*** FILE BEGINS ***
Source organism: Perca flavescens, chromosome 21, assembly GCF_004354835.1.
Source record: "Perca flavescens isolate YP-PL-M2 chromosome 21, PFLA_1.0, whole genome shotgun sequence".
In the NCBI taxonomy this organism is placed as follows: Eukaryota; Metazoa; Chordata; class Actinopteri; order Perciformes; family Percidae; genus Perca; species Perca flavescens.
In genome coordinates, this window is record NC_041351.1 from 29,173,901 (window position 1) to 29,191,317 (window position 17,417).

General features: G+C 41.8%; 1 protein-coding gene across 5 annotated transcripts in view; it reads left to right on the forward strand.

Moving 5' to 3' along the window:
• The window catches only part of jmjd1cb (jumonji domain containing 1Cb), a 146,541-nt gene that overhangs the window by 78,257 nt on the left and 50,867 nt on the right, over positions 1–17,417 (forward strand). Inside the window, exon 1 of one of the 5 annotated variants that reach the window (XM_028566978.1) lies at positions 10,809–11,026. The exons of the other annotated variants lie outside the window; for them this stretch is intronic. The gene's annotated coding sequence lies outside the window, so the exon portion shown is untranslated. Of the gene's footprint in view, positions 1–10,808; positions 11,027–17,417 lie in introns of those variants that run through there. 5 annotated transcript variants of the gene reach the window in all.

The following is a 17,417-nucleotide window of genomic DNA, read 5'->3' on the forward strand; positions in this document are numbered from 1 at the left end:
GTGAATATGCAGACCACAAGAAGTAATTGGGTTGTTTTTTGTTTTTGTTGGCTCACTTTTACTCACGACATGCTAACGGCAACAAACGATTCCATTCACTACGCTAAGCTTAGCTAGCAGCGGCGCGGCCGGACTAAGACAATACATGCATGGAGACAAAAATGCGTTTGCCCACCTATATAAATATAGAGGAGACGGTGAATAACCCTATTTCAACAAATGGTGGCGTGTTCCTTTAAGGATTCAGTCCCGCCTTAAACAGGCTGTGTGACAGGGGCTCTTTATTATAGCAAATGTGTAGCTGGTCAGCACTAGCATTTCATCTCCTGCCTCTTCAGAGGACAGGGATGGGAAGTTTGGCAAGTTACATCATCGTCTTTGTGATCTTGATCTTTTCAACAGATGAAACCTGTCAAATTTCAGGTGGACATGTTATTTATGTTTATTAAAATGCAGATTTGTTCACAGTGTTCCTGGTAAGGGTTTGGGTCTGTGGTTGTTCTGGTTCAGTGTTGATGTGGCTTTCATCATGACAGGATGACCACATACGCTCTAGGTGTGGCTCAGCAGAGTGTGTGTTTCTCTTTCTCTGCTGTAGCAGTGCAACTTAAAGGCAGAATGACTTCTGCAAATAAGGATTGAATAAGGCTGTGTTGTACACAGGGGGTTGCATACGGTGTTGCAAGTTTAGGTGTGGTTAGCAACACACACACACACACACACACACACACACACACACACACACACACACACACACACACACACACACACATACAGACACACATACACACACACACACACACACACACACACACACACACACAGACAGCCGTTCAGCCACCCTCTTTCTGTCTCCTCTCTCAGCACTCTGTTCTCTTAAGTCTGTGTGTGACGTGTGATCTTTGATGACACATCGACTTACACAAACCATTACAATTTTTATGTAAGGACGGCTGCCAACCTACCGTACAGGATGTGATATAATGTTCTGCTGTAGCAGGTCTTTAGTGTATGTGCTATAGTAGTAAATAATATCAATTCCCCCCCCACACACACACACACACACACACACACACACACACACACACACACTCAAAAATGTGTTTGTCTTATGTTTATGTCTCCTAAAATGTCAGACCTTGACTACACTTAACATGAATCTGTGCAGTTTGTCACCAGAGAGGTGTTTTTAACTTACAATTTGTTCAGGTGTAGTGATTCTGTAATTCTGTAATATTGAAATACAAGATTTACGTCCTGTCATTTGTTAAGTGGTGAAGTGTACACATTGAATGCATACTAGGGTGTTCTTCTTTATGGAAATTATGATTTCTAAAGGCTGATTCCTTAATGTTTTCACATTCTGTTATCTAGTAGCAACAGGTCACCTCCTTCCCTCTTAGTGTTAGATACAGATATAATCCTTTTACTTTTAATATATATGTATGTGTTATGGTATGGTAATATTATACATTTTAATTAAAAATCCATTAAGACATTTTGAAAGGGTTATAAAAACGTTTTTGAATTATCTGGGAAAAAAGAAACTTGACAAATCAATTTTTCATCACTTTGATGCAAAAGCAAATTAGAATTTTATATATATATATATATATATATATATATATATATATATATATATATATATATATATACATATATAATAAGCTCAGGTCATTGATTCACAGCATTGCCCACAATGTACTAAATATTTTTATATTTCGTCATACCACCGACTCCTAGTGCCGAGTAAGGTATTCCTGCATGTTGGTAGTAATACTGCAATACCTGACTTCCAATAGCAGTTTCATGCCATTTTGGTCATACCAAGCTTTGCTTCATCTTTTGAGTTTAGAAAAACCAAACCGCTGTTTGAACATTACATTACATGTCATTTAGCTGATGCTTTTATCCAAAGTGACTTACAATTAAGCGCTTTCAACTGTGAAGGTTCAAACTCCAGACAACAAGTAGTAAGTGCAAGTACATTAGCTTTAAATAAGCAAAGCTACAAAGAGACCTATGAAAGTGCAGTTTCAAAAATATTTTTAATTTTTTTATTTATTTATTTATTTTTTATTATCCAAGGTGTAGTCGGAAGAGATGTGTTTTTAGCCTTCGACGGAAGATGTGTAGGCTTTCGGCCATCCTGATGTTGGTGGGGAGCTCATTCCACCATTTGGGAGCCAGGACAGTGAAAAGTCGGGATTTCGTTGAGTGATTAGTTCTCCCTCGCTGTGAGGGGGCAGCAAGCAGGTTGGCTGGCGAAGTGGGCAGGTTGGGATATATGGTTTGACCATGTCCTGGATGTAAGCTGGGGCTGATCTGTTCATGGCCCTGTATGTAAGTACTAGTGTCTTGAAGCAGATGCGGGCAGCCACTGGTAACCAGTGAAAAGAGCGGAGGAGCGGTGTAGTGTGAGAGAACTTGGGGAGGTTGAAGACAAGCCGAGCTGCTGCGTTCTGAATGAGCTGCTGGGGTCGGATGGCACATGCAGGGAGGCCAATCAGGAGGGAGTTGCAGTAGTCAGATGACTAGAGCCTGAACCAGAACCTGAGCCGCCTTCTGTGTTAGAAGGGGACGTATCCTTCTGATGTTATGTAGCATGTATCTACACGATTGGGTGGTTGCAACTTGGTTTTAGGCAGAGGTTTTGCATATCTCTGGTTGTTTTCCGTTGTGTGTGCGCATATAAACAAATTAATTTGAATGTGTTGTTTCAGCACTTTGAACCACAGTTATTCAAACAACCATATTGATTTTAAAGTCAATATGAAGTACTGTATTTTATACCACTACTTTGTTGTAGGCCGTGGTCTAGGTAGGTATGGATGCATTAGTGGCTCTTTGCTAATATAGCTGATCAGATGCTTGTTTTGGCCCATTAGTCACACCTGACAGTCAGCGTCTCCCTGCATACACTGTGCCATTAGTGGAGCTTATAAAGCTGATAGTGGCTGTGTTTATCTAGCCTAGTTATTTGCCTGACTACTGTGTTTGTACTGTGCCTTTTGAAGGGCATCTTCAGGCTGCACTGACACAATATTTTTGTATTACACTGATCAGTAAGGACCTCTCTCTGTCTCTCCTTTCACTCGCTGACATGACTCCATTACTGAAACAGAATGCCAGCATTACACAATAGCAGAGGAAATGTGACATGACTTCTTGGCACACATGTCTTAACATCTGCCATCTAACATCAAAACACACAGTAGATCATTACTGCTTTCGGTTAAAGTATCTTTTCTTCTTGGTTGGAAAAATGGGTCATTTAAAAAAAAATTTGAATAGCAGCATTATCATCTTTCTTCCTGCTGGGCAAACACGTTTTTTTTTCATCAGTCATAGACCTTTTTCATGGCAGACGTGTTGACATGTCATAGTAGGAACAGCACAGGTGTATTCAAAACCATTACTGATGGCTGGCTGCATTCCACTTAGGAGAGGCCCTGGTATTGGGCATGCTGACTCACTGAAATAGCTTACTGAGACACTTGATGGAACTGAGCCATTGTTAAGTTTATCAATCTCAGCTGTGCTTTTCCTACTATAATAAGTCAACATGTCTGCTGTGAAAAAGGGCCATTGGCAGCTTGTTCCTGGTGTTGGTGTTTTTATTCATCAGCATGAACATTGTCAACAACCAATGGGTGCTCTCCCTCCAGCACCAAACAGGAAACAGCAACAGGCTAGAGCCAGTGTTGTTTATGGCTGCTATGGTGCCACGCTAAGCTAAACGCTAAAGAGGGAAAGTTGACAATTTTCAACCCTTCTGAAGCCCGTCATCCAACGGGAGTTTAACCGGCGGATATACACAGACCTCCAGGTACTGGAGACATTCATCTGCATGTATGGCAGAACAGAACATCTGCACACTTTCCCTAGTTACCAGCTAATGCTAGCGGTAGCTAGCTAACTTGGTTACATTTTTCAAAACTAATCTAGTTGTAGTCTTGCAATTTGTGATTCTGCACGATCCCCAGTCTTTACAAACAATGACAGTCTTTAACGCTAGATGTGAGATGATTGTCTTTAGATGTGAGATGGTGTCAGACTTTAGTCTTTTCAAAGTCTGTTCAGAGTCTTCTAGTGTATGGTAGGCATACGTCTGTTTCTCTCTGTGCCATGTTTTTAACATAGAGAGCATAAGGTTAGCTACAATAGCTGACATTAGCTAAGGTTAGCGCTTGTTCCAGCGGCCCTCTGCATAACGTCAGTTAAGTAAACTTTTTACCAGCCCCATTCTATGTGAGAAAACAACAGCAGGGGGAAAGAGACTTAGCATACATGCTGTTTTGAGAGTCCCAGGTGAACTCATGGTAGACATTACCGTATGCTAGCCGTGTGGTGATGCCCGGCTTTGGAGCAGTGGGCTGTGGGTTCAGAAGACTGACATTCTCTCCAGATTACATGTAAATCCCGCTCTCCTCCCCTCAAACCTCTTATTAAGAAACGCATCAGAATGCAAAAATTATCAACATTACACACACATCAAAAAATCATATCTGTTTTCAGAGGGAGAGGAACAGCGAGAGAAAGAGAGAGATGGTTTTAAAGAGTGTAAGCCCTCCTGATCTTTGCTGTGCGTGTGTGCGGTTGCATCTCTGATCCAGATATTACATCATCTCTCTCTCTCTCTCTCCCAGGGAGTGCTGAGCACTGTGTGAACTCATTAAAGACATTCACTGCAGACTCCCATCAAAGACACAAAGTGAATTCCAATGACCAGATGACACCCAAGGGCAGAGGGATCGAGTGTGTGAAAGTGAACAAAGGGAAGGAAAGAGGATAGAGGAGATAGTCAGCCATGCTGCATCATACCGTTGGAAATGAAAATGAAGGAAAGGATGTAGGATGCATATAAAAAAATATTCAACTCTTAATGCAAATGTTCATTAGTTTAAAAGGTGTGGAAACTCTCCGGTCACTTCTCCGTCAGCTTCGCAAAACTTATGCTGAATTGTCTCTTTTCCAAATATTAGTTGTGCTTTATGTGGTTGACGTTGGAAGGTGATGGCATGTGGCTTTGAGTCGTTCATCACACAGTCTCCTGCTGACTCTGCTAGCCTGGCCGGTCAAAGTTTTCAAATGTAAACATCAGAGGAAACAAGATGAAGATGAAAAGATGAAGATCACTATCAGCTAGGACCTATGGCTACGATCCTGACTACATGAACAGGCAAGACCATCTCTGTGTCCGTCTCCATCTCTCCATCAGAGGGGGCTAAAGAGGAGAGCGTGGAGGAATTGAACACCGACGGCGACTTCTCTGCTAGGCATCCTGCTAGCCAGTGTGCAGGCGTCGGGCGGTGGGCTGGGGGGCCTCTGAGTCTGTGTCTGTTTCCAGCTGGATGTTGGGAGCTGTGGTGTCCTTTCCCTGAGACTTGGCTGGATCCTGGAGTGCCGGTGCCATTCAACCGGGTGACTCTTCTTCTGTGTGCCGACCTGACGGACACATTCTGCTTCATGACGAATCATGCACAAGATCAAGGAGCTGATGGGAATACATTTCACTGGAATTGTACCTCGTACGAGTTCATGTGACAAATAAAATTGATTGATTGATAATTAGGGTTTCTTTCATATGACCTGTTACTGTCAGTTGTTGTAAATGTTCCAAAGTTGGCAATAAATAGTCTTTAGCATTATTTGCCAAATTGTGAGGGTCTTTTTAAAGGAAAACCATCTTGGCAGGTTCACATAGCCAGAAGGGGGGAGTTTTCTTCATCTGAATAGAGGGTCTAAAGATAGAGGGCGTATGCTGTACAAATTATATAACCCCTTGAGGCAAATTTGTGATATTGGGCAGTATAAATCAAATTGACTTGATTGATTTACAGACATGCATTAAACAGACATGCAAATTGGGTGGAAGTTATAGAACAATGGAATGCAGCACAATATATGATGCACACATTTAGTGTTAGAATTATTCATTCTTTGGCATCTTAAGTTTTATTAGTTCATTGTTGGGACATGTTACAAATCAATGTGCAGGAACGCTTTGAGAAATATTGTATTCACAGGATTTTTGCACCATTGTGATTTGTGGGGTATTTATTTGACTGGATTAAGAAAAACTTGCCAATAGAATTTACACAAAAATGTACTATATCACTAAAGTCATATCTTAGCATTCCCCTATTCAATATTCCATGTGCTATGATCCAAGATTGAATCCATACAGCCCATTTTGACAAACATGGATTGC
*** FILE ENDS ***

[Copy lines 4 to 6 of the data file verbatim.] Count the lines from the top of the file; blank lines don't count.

In genome coordinates, this window is record NC_041351.1 from 29,173,901 (window position 1) to 29,191,317 (window position 17,417).

General features: G+C 41.8%; 1 protein-coding gene across 5 annotated transcripts in view; it reads left to right on the forward strand.

Moving 5' to 3' along the window: